Pfizer said Monday its COVID-19 vaccine works for children ages 5 to 11 and that it will seek U.S. authorization for this age group soon — a key step toward beginning vaccinations for youngsters.

The vaccine made by Pfizer and its German partner BioNTech already is available for anyone 12 and older. But with kids now back in school and the extra-contagious delta variant causing a huge jump in pediatric infections, many parents are anxiously awaiting vaccinations for their younger children.

For elementary school-aged kids, Pfizer tested a much lower dose — a third of the amount that’s in each shot given now. Yet after their second dose, children ages 5 to 11 developed coronavirus-fighting antibody levels just as strong as teenagers and young adults, Dr. Bill Gruber, a Pfizer senior vice president, told The Associated Press.

The kid dosage also proved safe, with similar or fewer temporary side effects — such as sore arms, fever or achiness — that teens experience, he said.

“I think we really hit the sweet spot,” said Gruber, who’s also a pediatrician.

Gruber said the companies aim to apply to the Food and Drug Administration by the end of the month for emergency use in this age group, followed shortly afterward with applications to European and British regulators.

Earlier this month, FDA chief Dr. Peter Marks told the AP that once Pfizer turns over its study results, his agency would evaluate the data “hopefully in a matter of weeks” to decide if the shots are safe and effective enough for younger kids.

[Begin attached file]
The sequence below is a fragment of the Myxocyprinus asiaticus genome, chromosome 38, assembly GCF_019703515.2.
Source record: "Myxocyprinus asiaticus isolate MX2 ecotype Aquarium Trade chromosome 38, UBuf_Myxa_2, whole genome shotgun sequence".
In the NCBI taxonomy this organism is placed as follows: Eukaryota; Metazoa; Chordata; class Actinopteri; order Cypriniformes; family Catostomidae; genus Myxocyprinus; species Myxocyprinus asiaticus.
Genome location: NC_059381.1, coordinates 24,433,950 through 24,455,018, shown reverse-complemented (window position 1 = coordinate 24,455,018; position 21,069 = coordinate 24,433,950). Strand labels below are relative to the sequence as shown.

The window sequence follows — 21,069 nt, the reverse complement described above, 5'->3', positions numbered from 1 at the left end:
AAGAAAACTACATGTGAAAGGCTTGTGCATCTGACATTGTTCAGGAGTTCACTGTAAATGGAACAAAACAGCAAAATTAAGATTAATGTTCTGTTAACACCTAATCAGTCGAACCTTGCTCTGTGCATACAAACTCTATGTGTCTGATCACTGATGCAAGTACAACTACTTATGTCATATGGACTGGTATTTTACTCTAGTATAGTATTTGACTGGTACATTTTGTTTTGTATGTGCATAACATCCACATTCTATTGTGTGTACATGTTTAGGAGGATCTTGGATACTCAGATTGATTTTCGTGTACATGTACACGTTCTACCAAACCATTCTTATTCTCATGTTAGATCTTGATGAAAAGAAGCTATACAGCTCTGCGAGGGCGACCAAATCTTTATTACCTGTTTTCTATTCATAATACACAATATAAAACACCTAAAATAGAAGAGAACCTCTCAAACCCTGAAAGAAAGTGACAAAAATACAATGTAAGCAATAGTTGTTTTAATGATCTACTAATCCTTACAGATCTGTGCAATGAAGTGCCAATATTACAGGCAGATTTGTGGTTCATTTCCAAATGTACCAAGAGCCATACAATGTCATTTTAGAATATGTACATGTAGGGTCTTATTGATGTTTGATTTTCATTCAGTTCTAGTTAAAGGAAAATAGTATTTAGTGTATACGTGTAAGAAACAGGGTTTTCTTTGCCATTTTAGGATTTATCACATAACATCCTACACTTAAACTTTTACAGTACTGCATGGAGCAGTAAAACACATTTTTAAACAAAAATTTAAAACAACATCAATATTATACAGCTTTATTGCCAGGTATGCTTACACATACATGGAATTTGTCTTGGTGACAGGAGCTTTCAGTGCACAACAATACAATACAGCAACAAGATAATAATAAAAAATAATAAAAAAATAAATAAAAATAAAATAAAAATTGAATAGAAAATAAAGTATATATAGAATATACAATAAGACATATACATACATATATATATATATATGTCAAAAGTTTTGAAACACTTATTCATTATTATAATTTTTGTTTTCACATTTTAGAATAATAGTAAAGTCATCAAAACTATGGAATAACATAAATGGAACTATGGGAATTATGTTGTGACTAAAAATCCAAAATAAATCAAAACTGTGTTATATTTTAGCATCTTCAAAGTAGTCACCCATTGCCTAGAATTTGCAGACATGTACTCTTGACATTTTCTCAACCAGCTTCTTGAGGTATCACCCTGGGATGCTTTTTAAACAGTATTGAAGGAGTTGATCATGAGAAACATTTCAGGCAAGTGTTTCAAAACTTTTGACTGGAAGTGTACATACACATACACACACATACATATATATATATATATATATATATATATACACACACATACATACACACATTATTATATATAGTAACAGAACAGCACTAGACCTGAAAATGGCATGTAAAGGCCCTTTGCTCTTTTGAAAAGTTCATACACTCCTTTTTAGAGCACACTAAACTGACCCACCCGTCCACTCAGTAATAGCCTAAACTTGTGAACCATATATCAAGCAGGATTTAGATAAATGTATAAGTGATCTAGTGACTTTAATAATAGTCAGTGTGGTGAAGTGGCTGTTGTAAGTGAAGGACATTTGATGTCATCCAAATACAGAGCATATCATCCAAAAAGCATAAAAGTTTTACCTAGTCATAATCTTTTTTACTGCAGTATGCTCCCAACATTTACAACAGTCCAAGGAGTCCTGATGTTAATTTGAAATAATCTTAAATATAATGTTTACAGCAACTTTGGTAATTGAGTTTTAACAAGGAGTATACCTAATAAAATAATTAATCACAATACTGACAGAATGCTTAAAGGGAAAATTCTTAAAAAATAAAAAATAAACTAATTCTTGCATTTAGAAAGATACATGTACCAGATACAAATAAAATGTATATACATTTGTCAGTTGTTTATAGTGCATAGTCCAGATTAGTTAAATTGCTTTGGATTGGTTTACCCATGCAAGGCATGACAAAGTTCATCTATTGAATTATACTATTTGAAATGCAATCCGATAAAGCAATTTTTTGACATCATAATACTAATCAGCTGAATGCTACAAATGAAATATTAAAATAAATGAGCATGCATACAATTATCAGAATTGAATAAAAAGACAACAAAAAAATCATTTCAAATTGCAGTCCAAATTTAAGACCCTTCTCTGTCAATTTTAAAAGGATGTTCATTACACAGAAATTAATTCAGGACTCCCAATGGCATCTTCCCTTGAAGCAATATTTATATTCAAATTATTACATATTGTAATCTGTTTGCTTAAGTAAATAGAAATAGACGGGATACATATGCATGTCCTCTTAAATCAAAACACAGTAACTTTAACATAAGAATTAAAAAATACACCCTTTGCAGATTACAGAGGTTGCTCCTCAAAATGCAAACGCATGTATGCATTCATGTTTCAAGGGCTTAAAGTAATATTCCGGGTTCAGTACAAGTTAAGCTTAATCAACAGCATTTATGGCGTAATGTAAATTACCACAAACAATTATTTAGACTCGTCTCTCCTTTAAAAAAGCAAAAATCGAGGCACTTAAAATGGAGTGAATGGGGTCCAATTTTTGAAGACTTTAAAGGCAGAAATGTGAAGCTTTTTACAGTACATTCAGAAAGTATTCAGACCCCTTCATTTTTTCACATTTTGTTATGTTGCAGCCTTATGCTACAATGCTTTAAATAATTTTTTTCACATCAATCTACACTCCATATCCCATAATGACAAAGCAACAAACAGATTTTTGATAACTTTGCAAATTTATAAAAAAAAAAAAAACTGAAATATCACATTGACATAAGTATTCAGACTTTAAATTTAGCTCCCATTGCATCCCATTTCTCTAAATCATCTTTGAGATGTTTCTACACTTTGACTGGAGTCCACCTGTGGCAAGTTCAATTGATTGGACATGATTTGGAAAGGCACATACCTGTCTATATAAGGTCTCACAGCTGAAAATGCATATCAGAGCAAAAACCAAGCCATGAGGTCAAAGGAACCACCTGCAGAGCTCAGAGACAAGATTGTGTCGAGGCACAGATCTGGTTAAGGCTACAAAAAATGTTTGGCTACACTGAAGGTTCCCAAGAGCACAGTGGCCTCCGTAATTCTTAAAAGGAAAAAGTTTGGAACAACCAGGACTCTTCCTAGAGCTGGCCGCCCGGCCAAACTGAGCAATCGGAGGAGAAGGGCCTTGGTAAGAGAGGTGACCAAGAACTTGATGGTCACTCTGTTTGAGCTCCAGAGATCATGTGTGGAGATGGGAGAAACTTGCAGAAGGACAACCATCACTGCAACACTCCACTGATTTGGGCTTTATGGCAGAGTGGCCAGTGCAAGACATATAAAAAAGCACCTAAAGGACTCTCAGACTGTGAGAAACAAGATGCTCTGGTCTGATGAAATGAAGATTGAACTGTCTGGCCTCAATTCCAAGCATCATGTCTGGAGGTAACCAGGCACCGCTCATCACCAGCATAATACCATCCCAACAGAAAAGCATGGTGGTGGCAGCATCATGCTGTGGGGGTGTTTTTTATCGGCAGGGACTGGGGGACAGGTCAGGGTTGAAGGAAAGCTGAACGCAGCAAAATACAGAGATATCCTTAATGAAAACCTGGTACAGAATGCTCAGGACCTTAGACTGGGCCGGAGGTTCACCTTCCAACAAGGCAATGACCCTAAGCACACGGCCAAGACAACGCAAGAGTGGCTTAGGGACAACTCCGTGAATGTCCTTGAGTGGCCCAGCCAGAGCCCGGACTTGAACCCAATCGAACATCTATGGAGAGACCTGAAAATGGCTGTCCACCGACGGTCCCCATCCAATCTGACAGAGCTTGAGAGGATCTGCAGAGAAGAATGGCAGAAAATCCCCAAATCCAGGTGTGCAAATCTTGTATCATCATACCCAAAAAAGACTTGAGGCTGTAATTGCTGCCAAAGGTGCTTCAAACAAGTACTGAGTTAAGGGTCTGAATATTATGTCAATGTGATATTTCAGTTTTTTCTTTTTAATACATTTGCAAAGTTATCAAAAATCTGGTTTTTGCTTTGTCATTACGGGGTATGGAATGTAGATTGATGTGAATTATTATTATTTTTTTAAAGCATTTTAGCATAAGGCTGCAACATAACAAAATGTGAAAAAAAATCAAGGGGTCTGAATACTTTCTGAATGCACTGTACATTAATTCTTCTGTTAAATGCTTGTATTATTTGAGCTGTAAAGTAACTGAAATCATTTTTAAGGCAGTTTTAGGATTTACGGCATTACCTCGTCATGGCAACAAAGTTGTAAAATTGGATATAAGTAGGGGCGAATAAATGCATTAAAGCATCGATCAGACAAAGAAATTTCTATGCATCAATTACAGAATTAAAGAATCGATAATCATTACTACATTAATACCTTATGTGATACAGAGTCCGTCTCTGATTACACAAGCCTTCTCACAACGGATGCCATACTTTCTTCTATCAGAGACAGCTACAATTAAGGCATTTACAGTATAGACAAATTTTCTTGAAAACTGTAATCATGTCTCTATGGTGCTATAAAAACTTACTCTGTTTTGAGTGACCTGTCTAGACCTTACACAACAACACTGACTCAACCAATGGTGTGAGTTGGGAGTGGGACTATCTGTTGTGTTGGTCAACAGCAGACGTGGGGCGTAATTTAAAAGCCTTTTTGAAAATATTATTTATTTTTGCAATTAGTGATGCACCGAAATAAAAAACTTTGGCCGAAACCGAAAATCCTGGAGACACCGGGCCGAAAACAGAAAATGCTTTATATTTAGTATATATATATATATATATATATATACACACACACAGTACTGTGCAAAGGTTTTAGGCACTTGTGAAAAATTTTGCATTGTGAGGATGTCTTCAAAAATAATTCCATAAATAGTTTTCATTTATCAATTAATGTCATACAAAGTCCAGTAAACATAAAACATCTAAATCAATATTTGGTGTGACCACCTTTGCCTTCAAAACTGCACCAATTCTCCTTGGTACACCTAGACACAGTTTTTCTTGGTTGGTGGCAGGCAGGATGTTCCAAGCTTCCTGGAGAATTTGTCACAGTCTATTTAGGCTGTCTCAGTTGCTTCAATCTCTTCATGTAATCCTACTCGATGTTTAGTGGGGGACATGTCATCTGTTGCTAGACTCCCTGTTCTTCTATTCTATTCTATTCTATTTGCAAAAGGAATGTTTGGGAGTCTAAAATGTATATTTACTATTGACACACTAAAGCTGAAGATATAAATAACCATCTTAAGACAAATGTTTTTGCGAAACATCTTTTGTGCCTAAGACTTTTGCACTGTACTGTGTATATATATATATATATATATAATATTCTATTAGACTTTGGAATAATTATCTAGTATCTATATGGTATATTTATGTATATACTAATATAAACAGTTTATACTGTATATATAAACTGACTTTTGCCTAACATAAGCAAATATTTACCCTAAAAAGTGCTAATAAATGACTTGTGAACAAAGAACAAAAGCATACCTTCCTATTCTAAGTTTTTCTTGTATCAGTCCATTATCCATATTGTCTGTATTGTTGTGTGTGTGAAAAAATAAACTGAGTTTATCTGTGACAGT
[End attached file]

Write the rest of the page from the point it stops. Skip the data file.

Many Western countries so far have vaccinated no younger than age 12, awaiting evidence of what’s the right dose and that it works safely in smaller tots. But Cuba last week began immunizing children as young as 2 with its homegrown vaccines and Chinese regulators have cleared two of its brands down to age 3.

While kids are at lower risk of severe illness or death than older people, more than 5 million children in the U.S. have tested positive for COVID-19 since the pandemic began and at least 460 have died, according to the American Academy of Pediatrics. Cases in children have risen dramatically as the delta variant swept through the country.

“I feel a great sense of urgency” in making the vaccine available to children under 12, Gruber said. “There’s pent-up demand for parents to be able to have their children returned to a normal life.”

In New Jersey, 10-year-old Maya Huber asked why she couldn’t get vaccinated like her parents and both teen brothers have. Her mother, Dr. Nisha Gandhi, a critical care physician at Englewood Hospital, enrolled Maya in the Pfizer study at Rutgers University. But the family hasn’t eased up on their masking and other virus precautions until they learn if Maya received the real vaccine or a dummy shot.

Once she knows she’s protected, Maya’s first goal: “a huge sleepover with all my friends.”

Maya said it was exciting to be part of the study even though she was “super scared” about getting jabbed. But “after you get it, at least you feel like happy that you did it and relieved that it didn’t hurt,” she told the AP.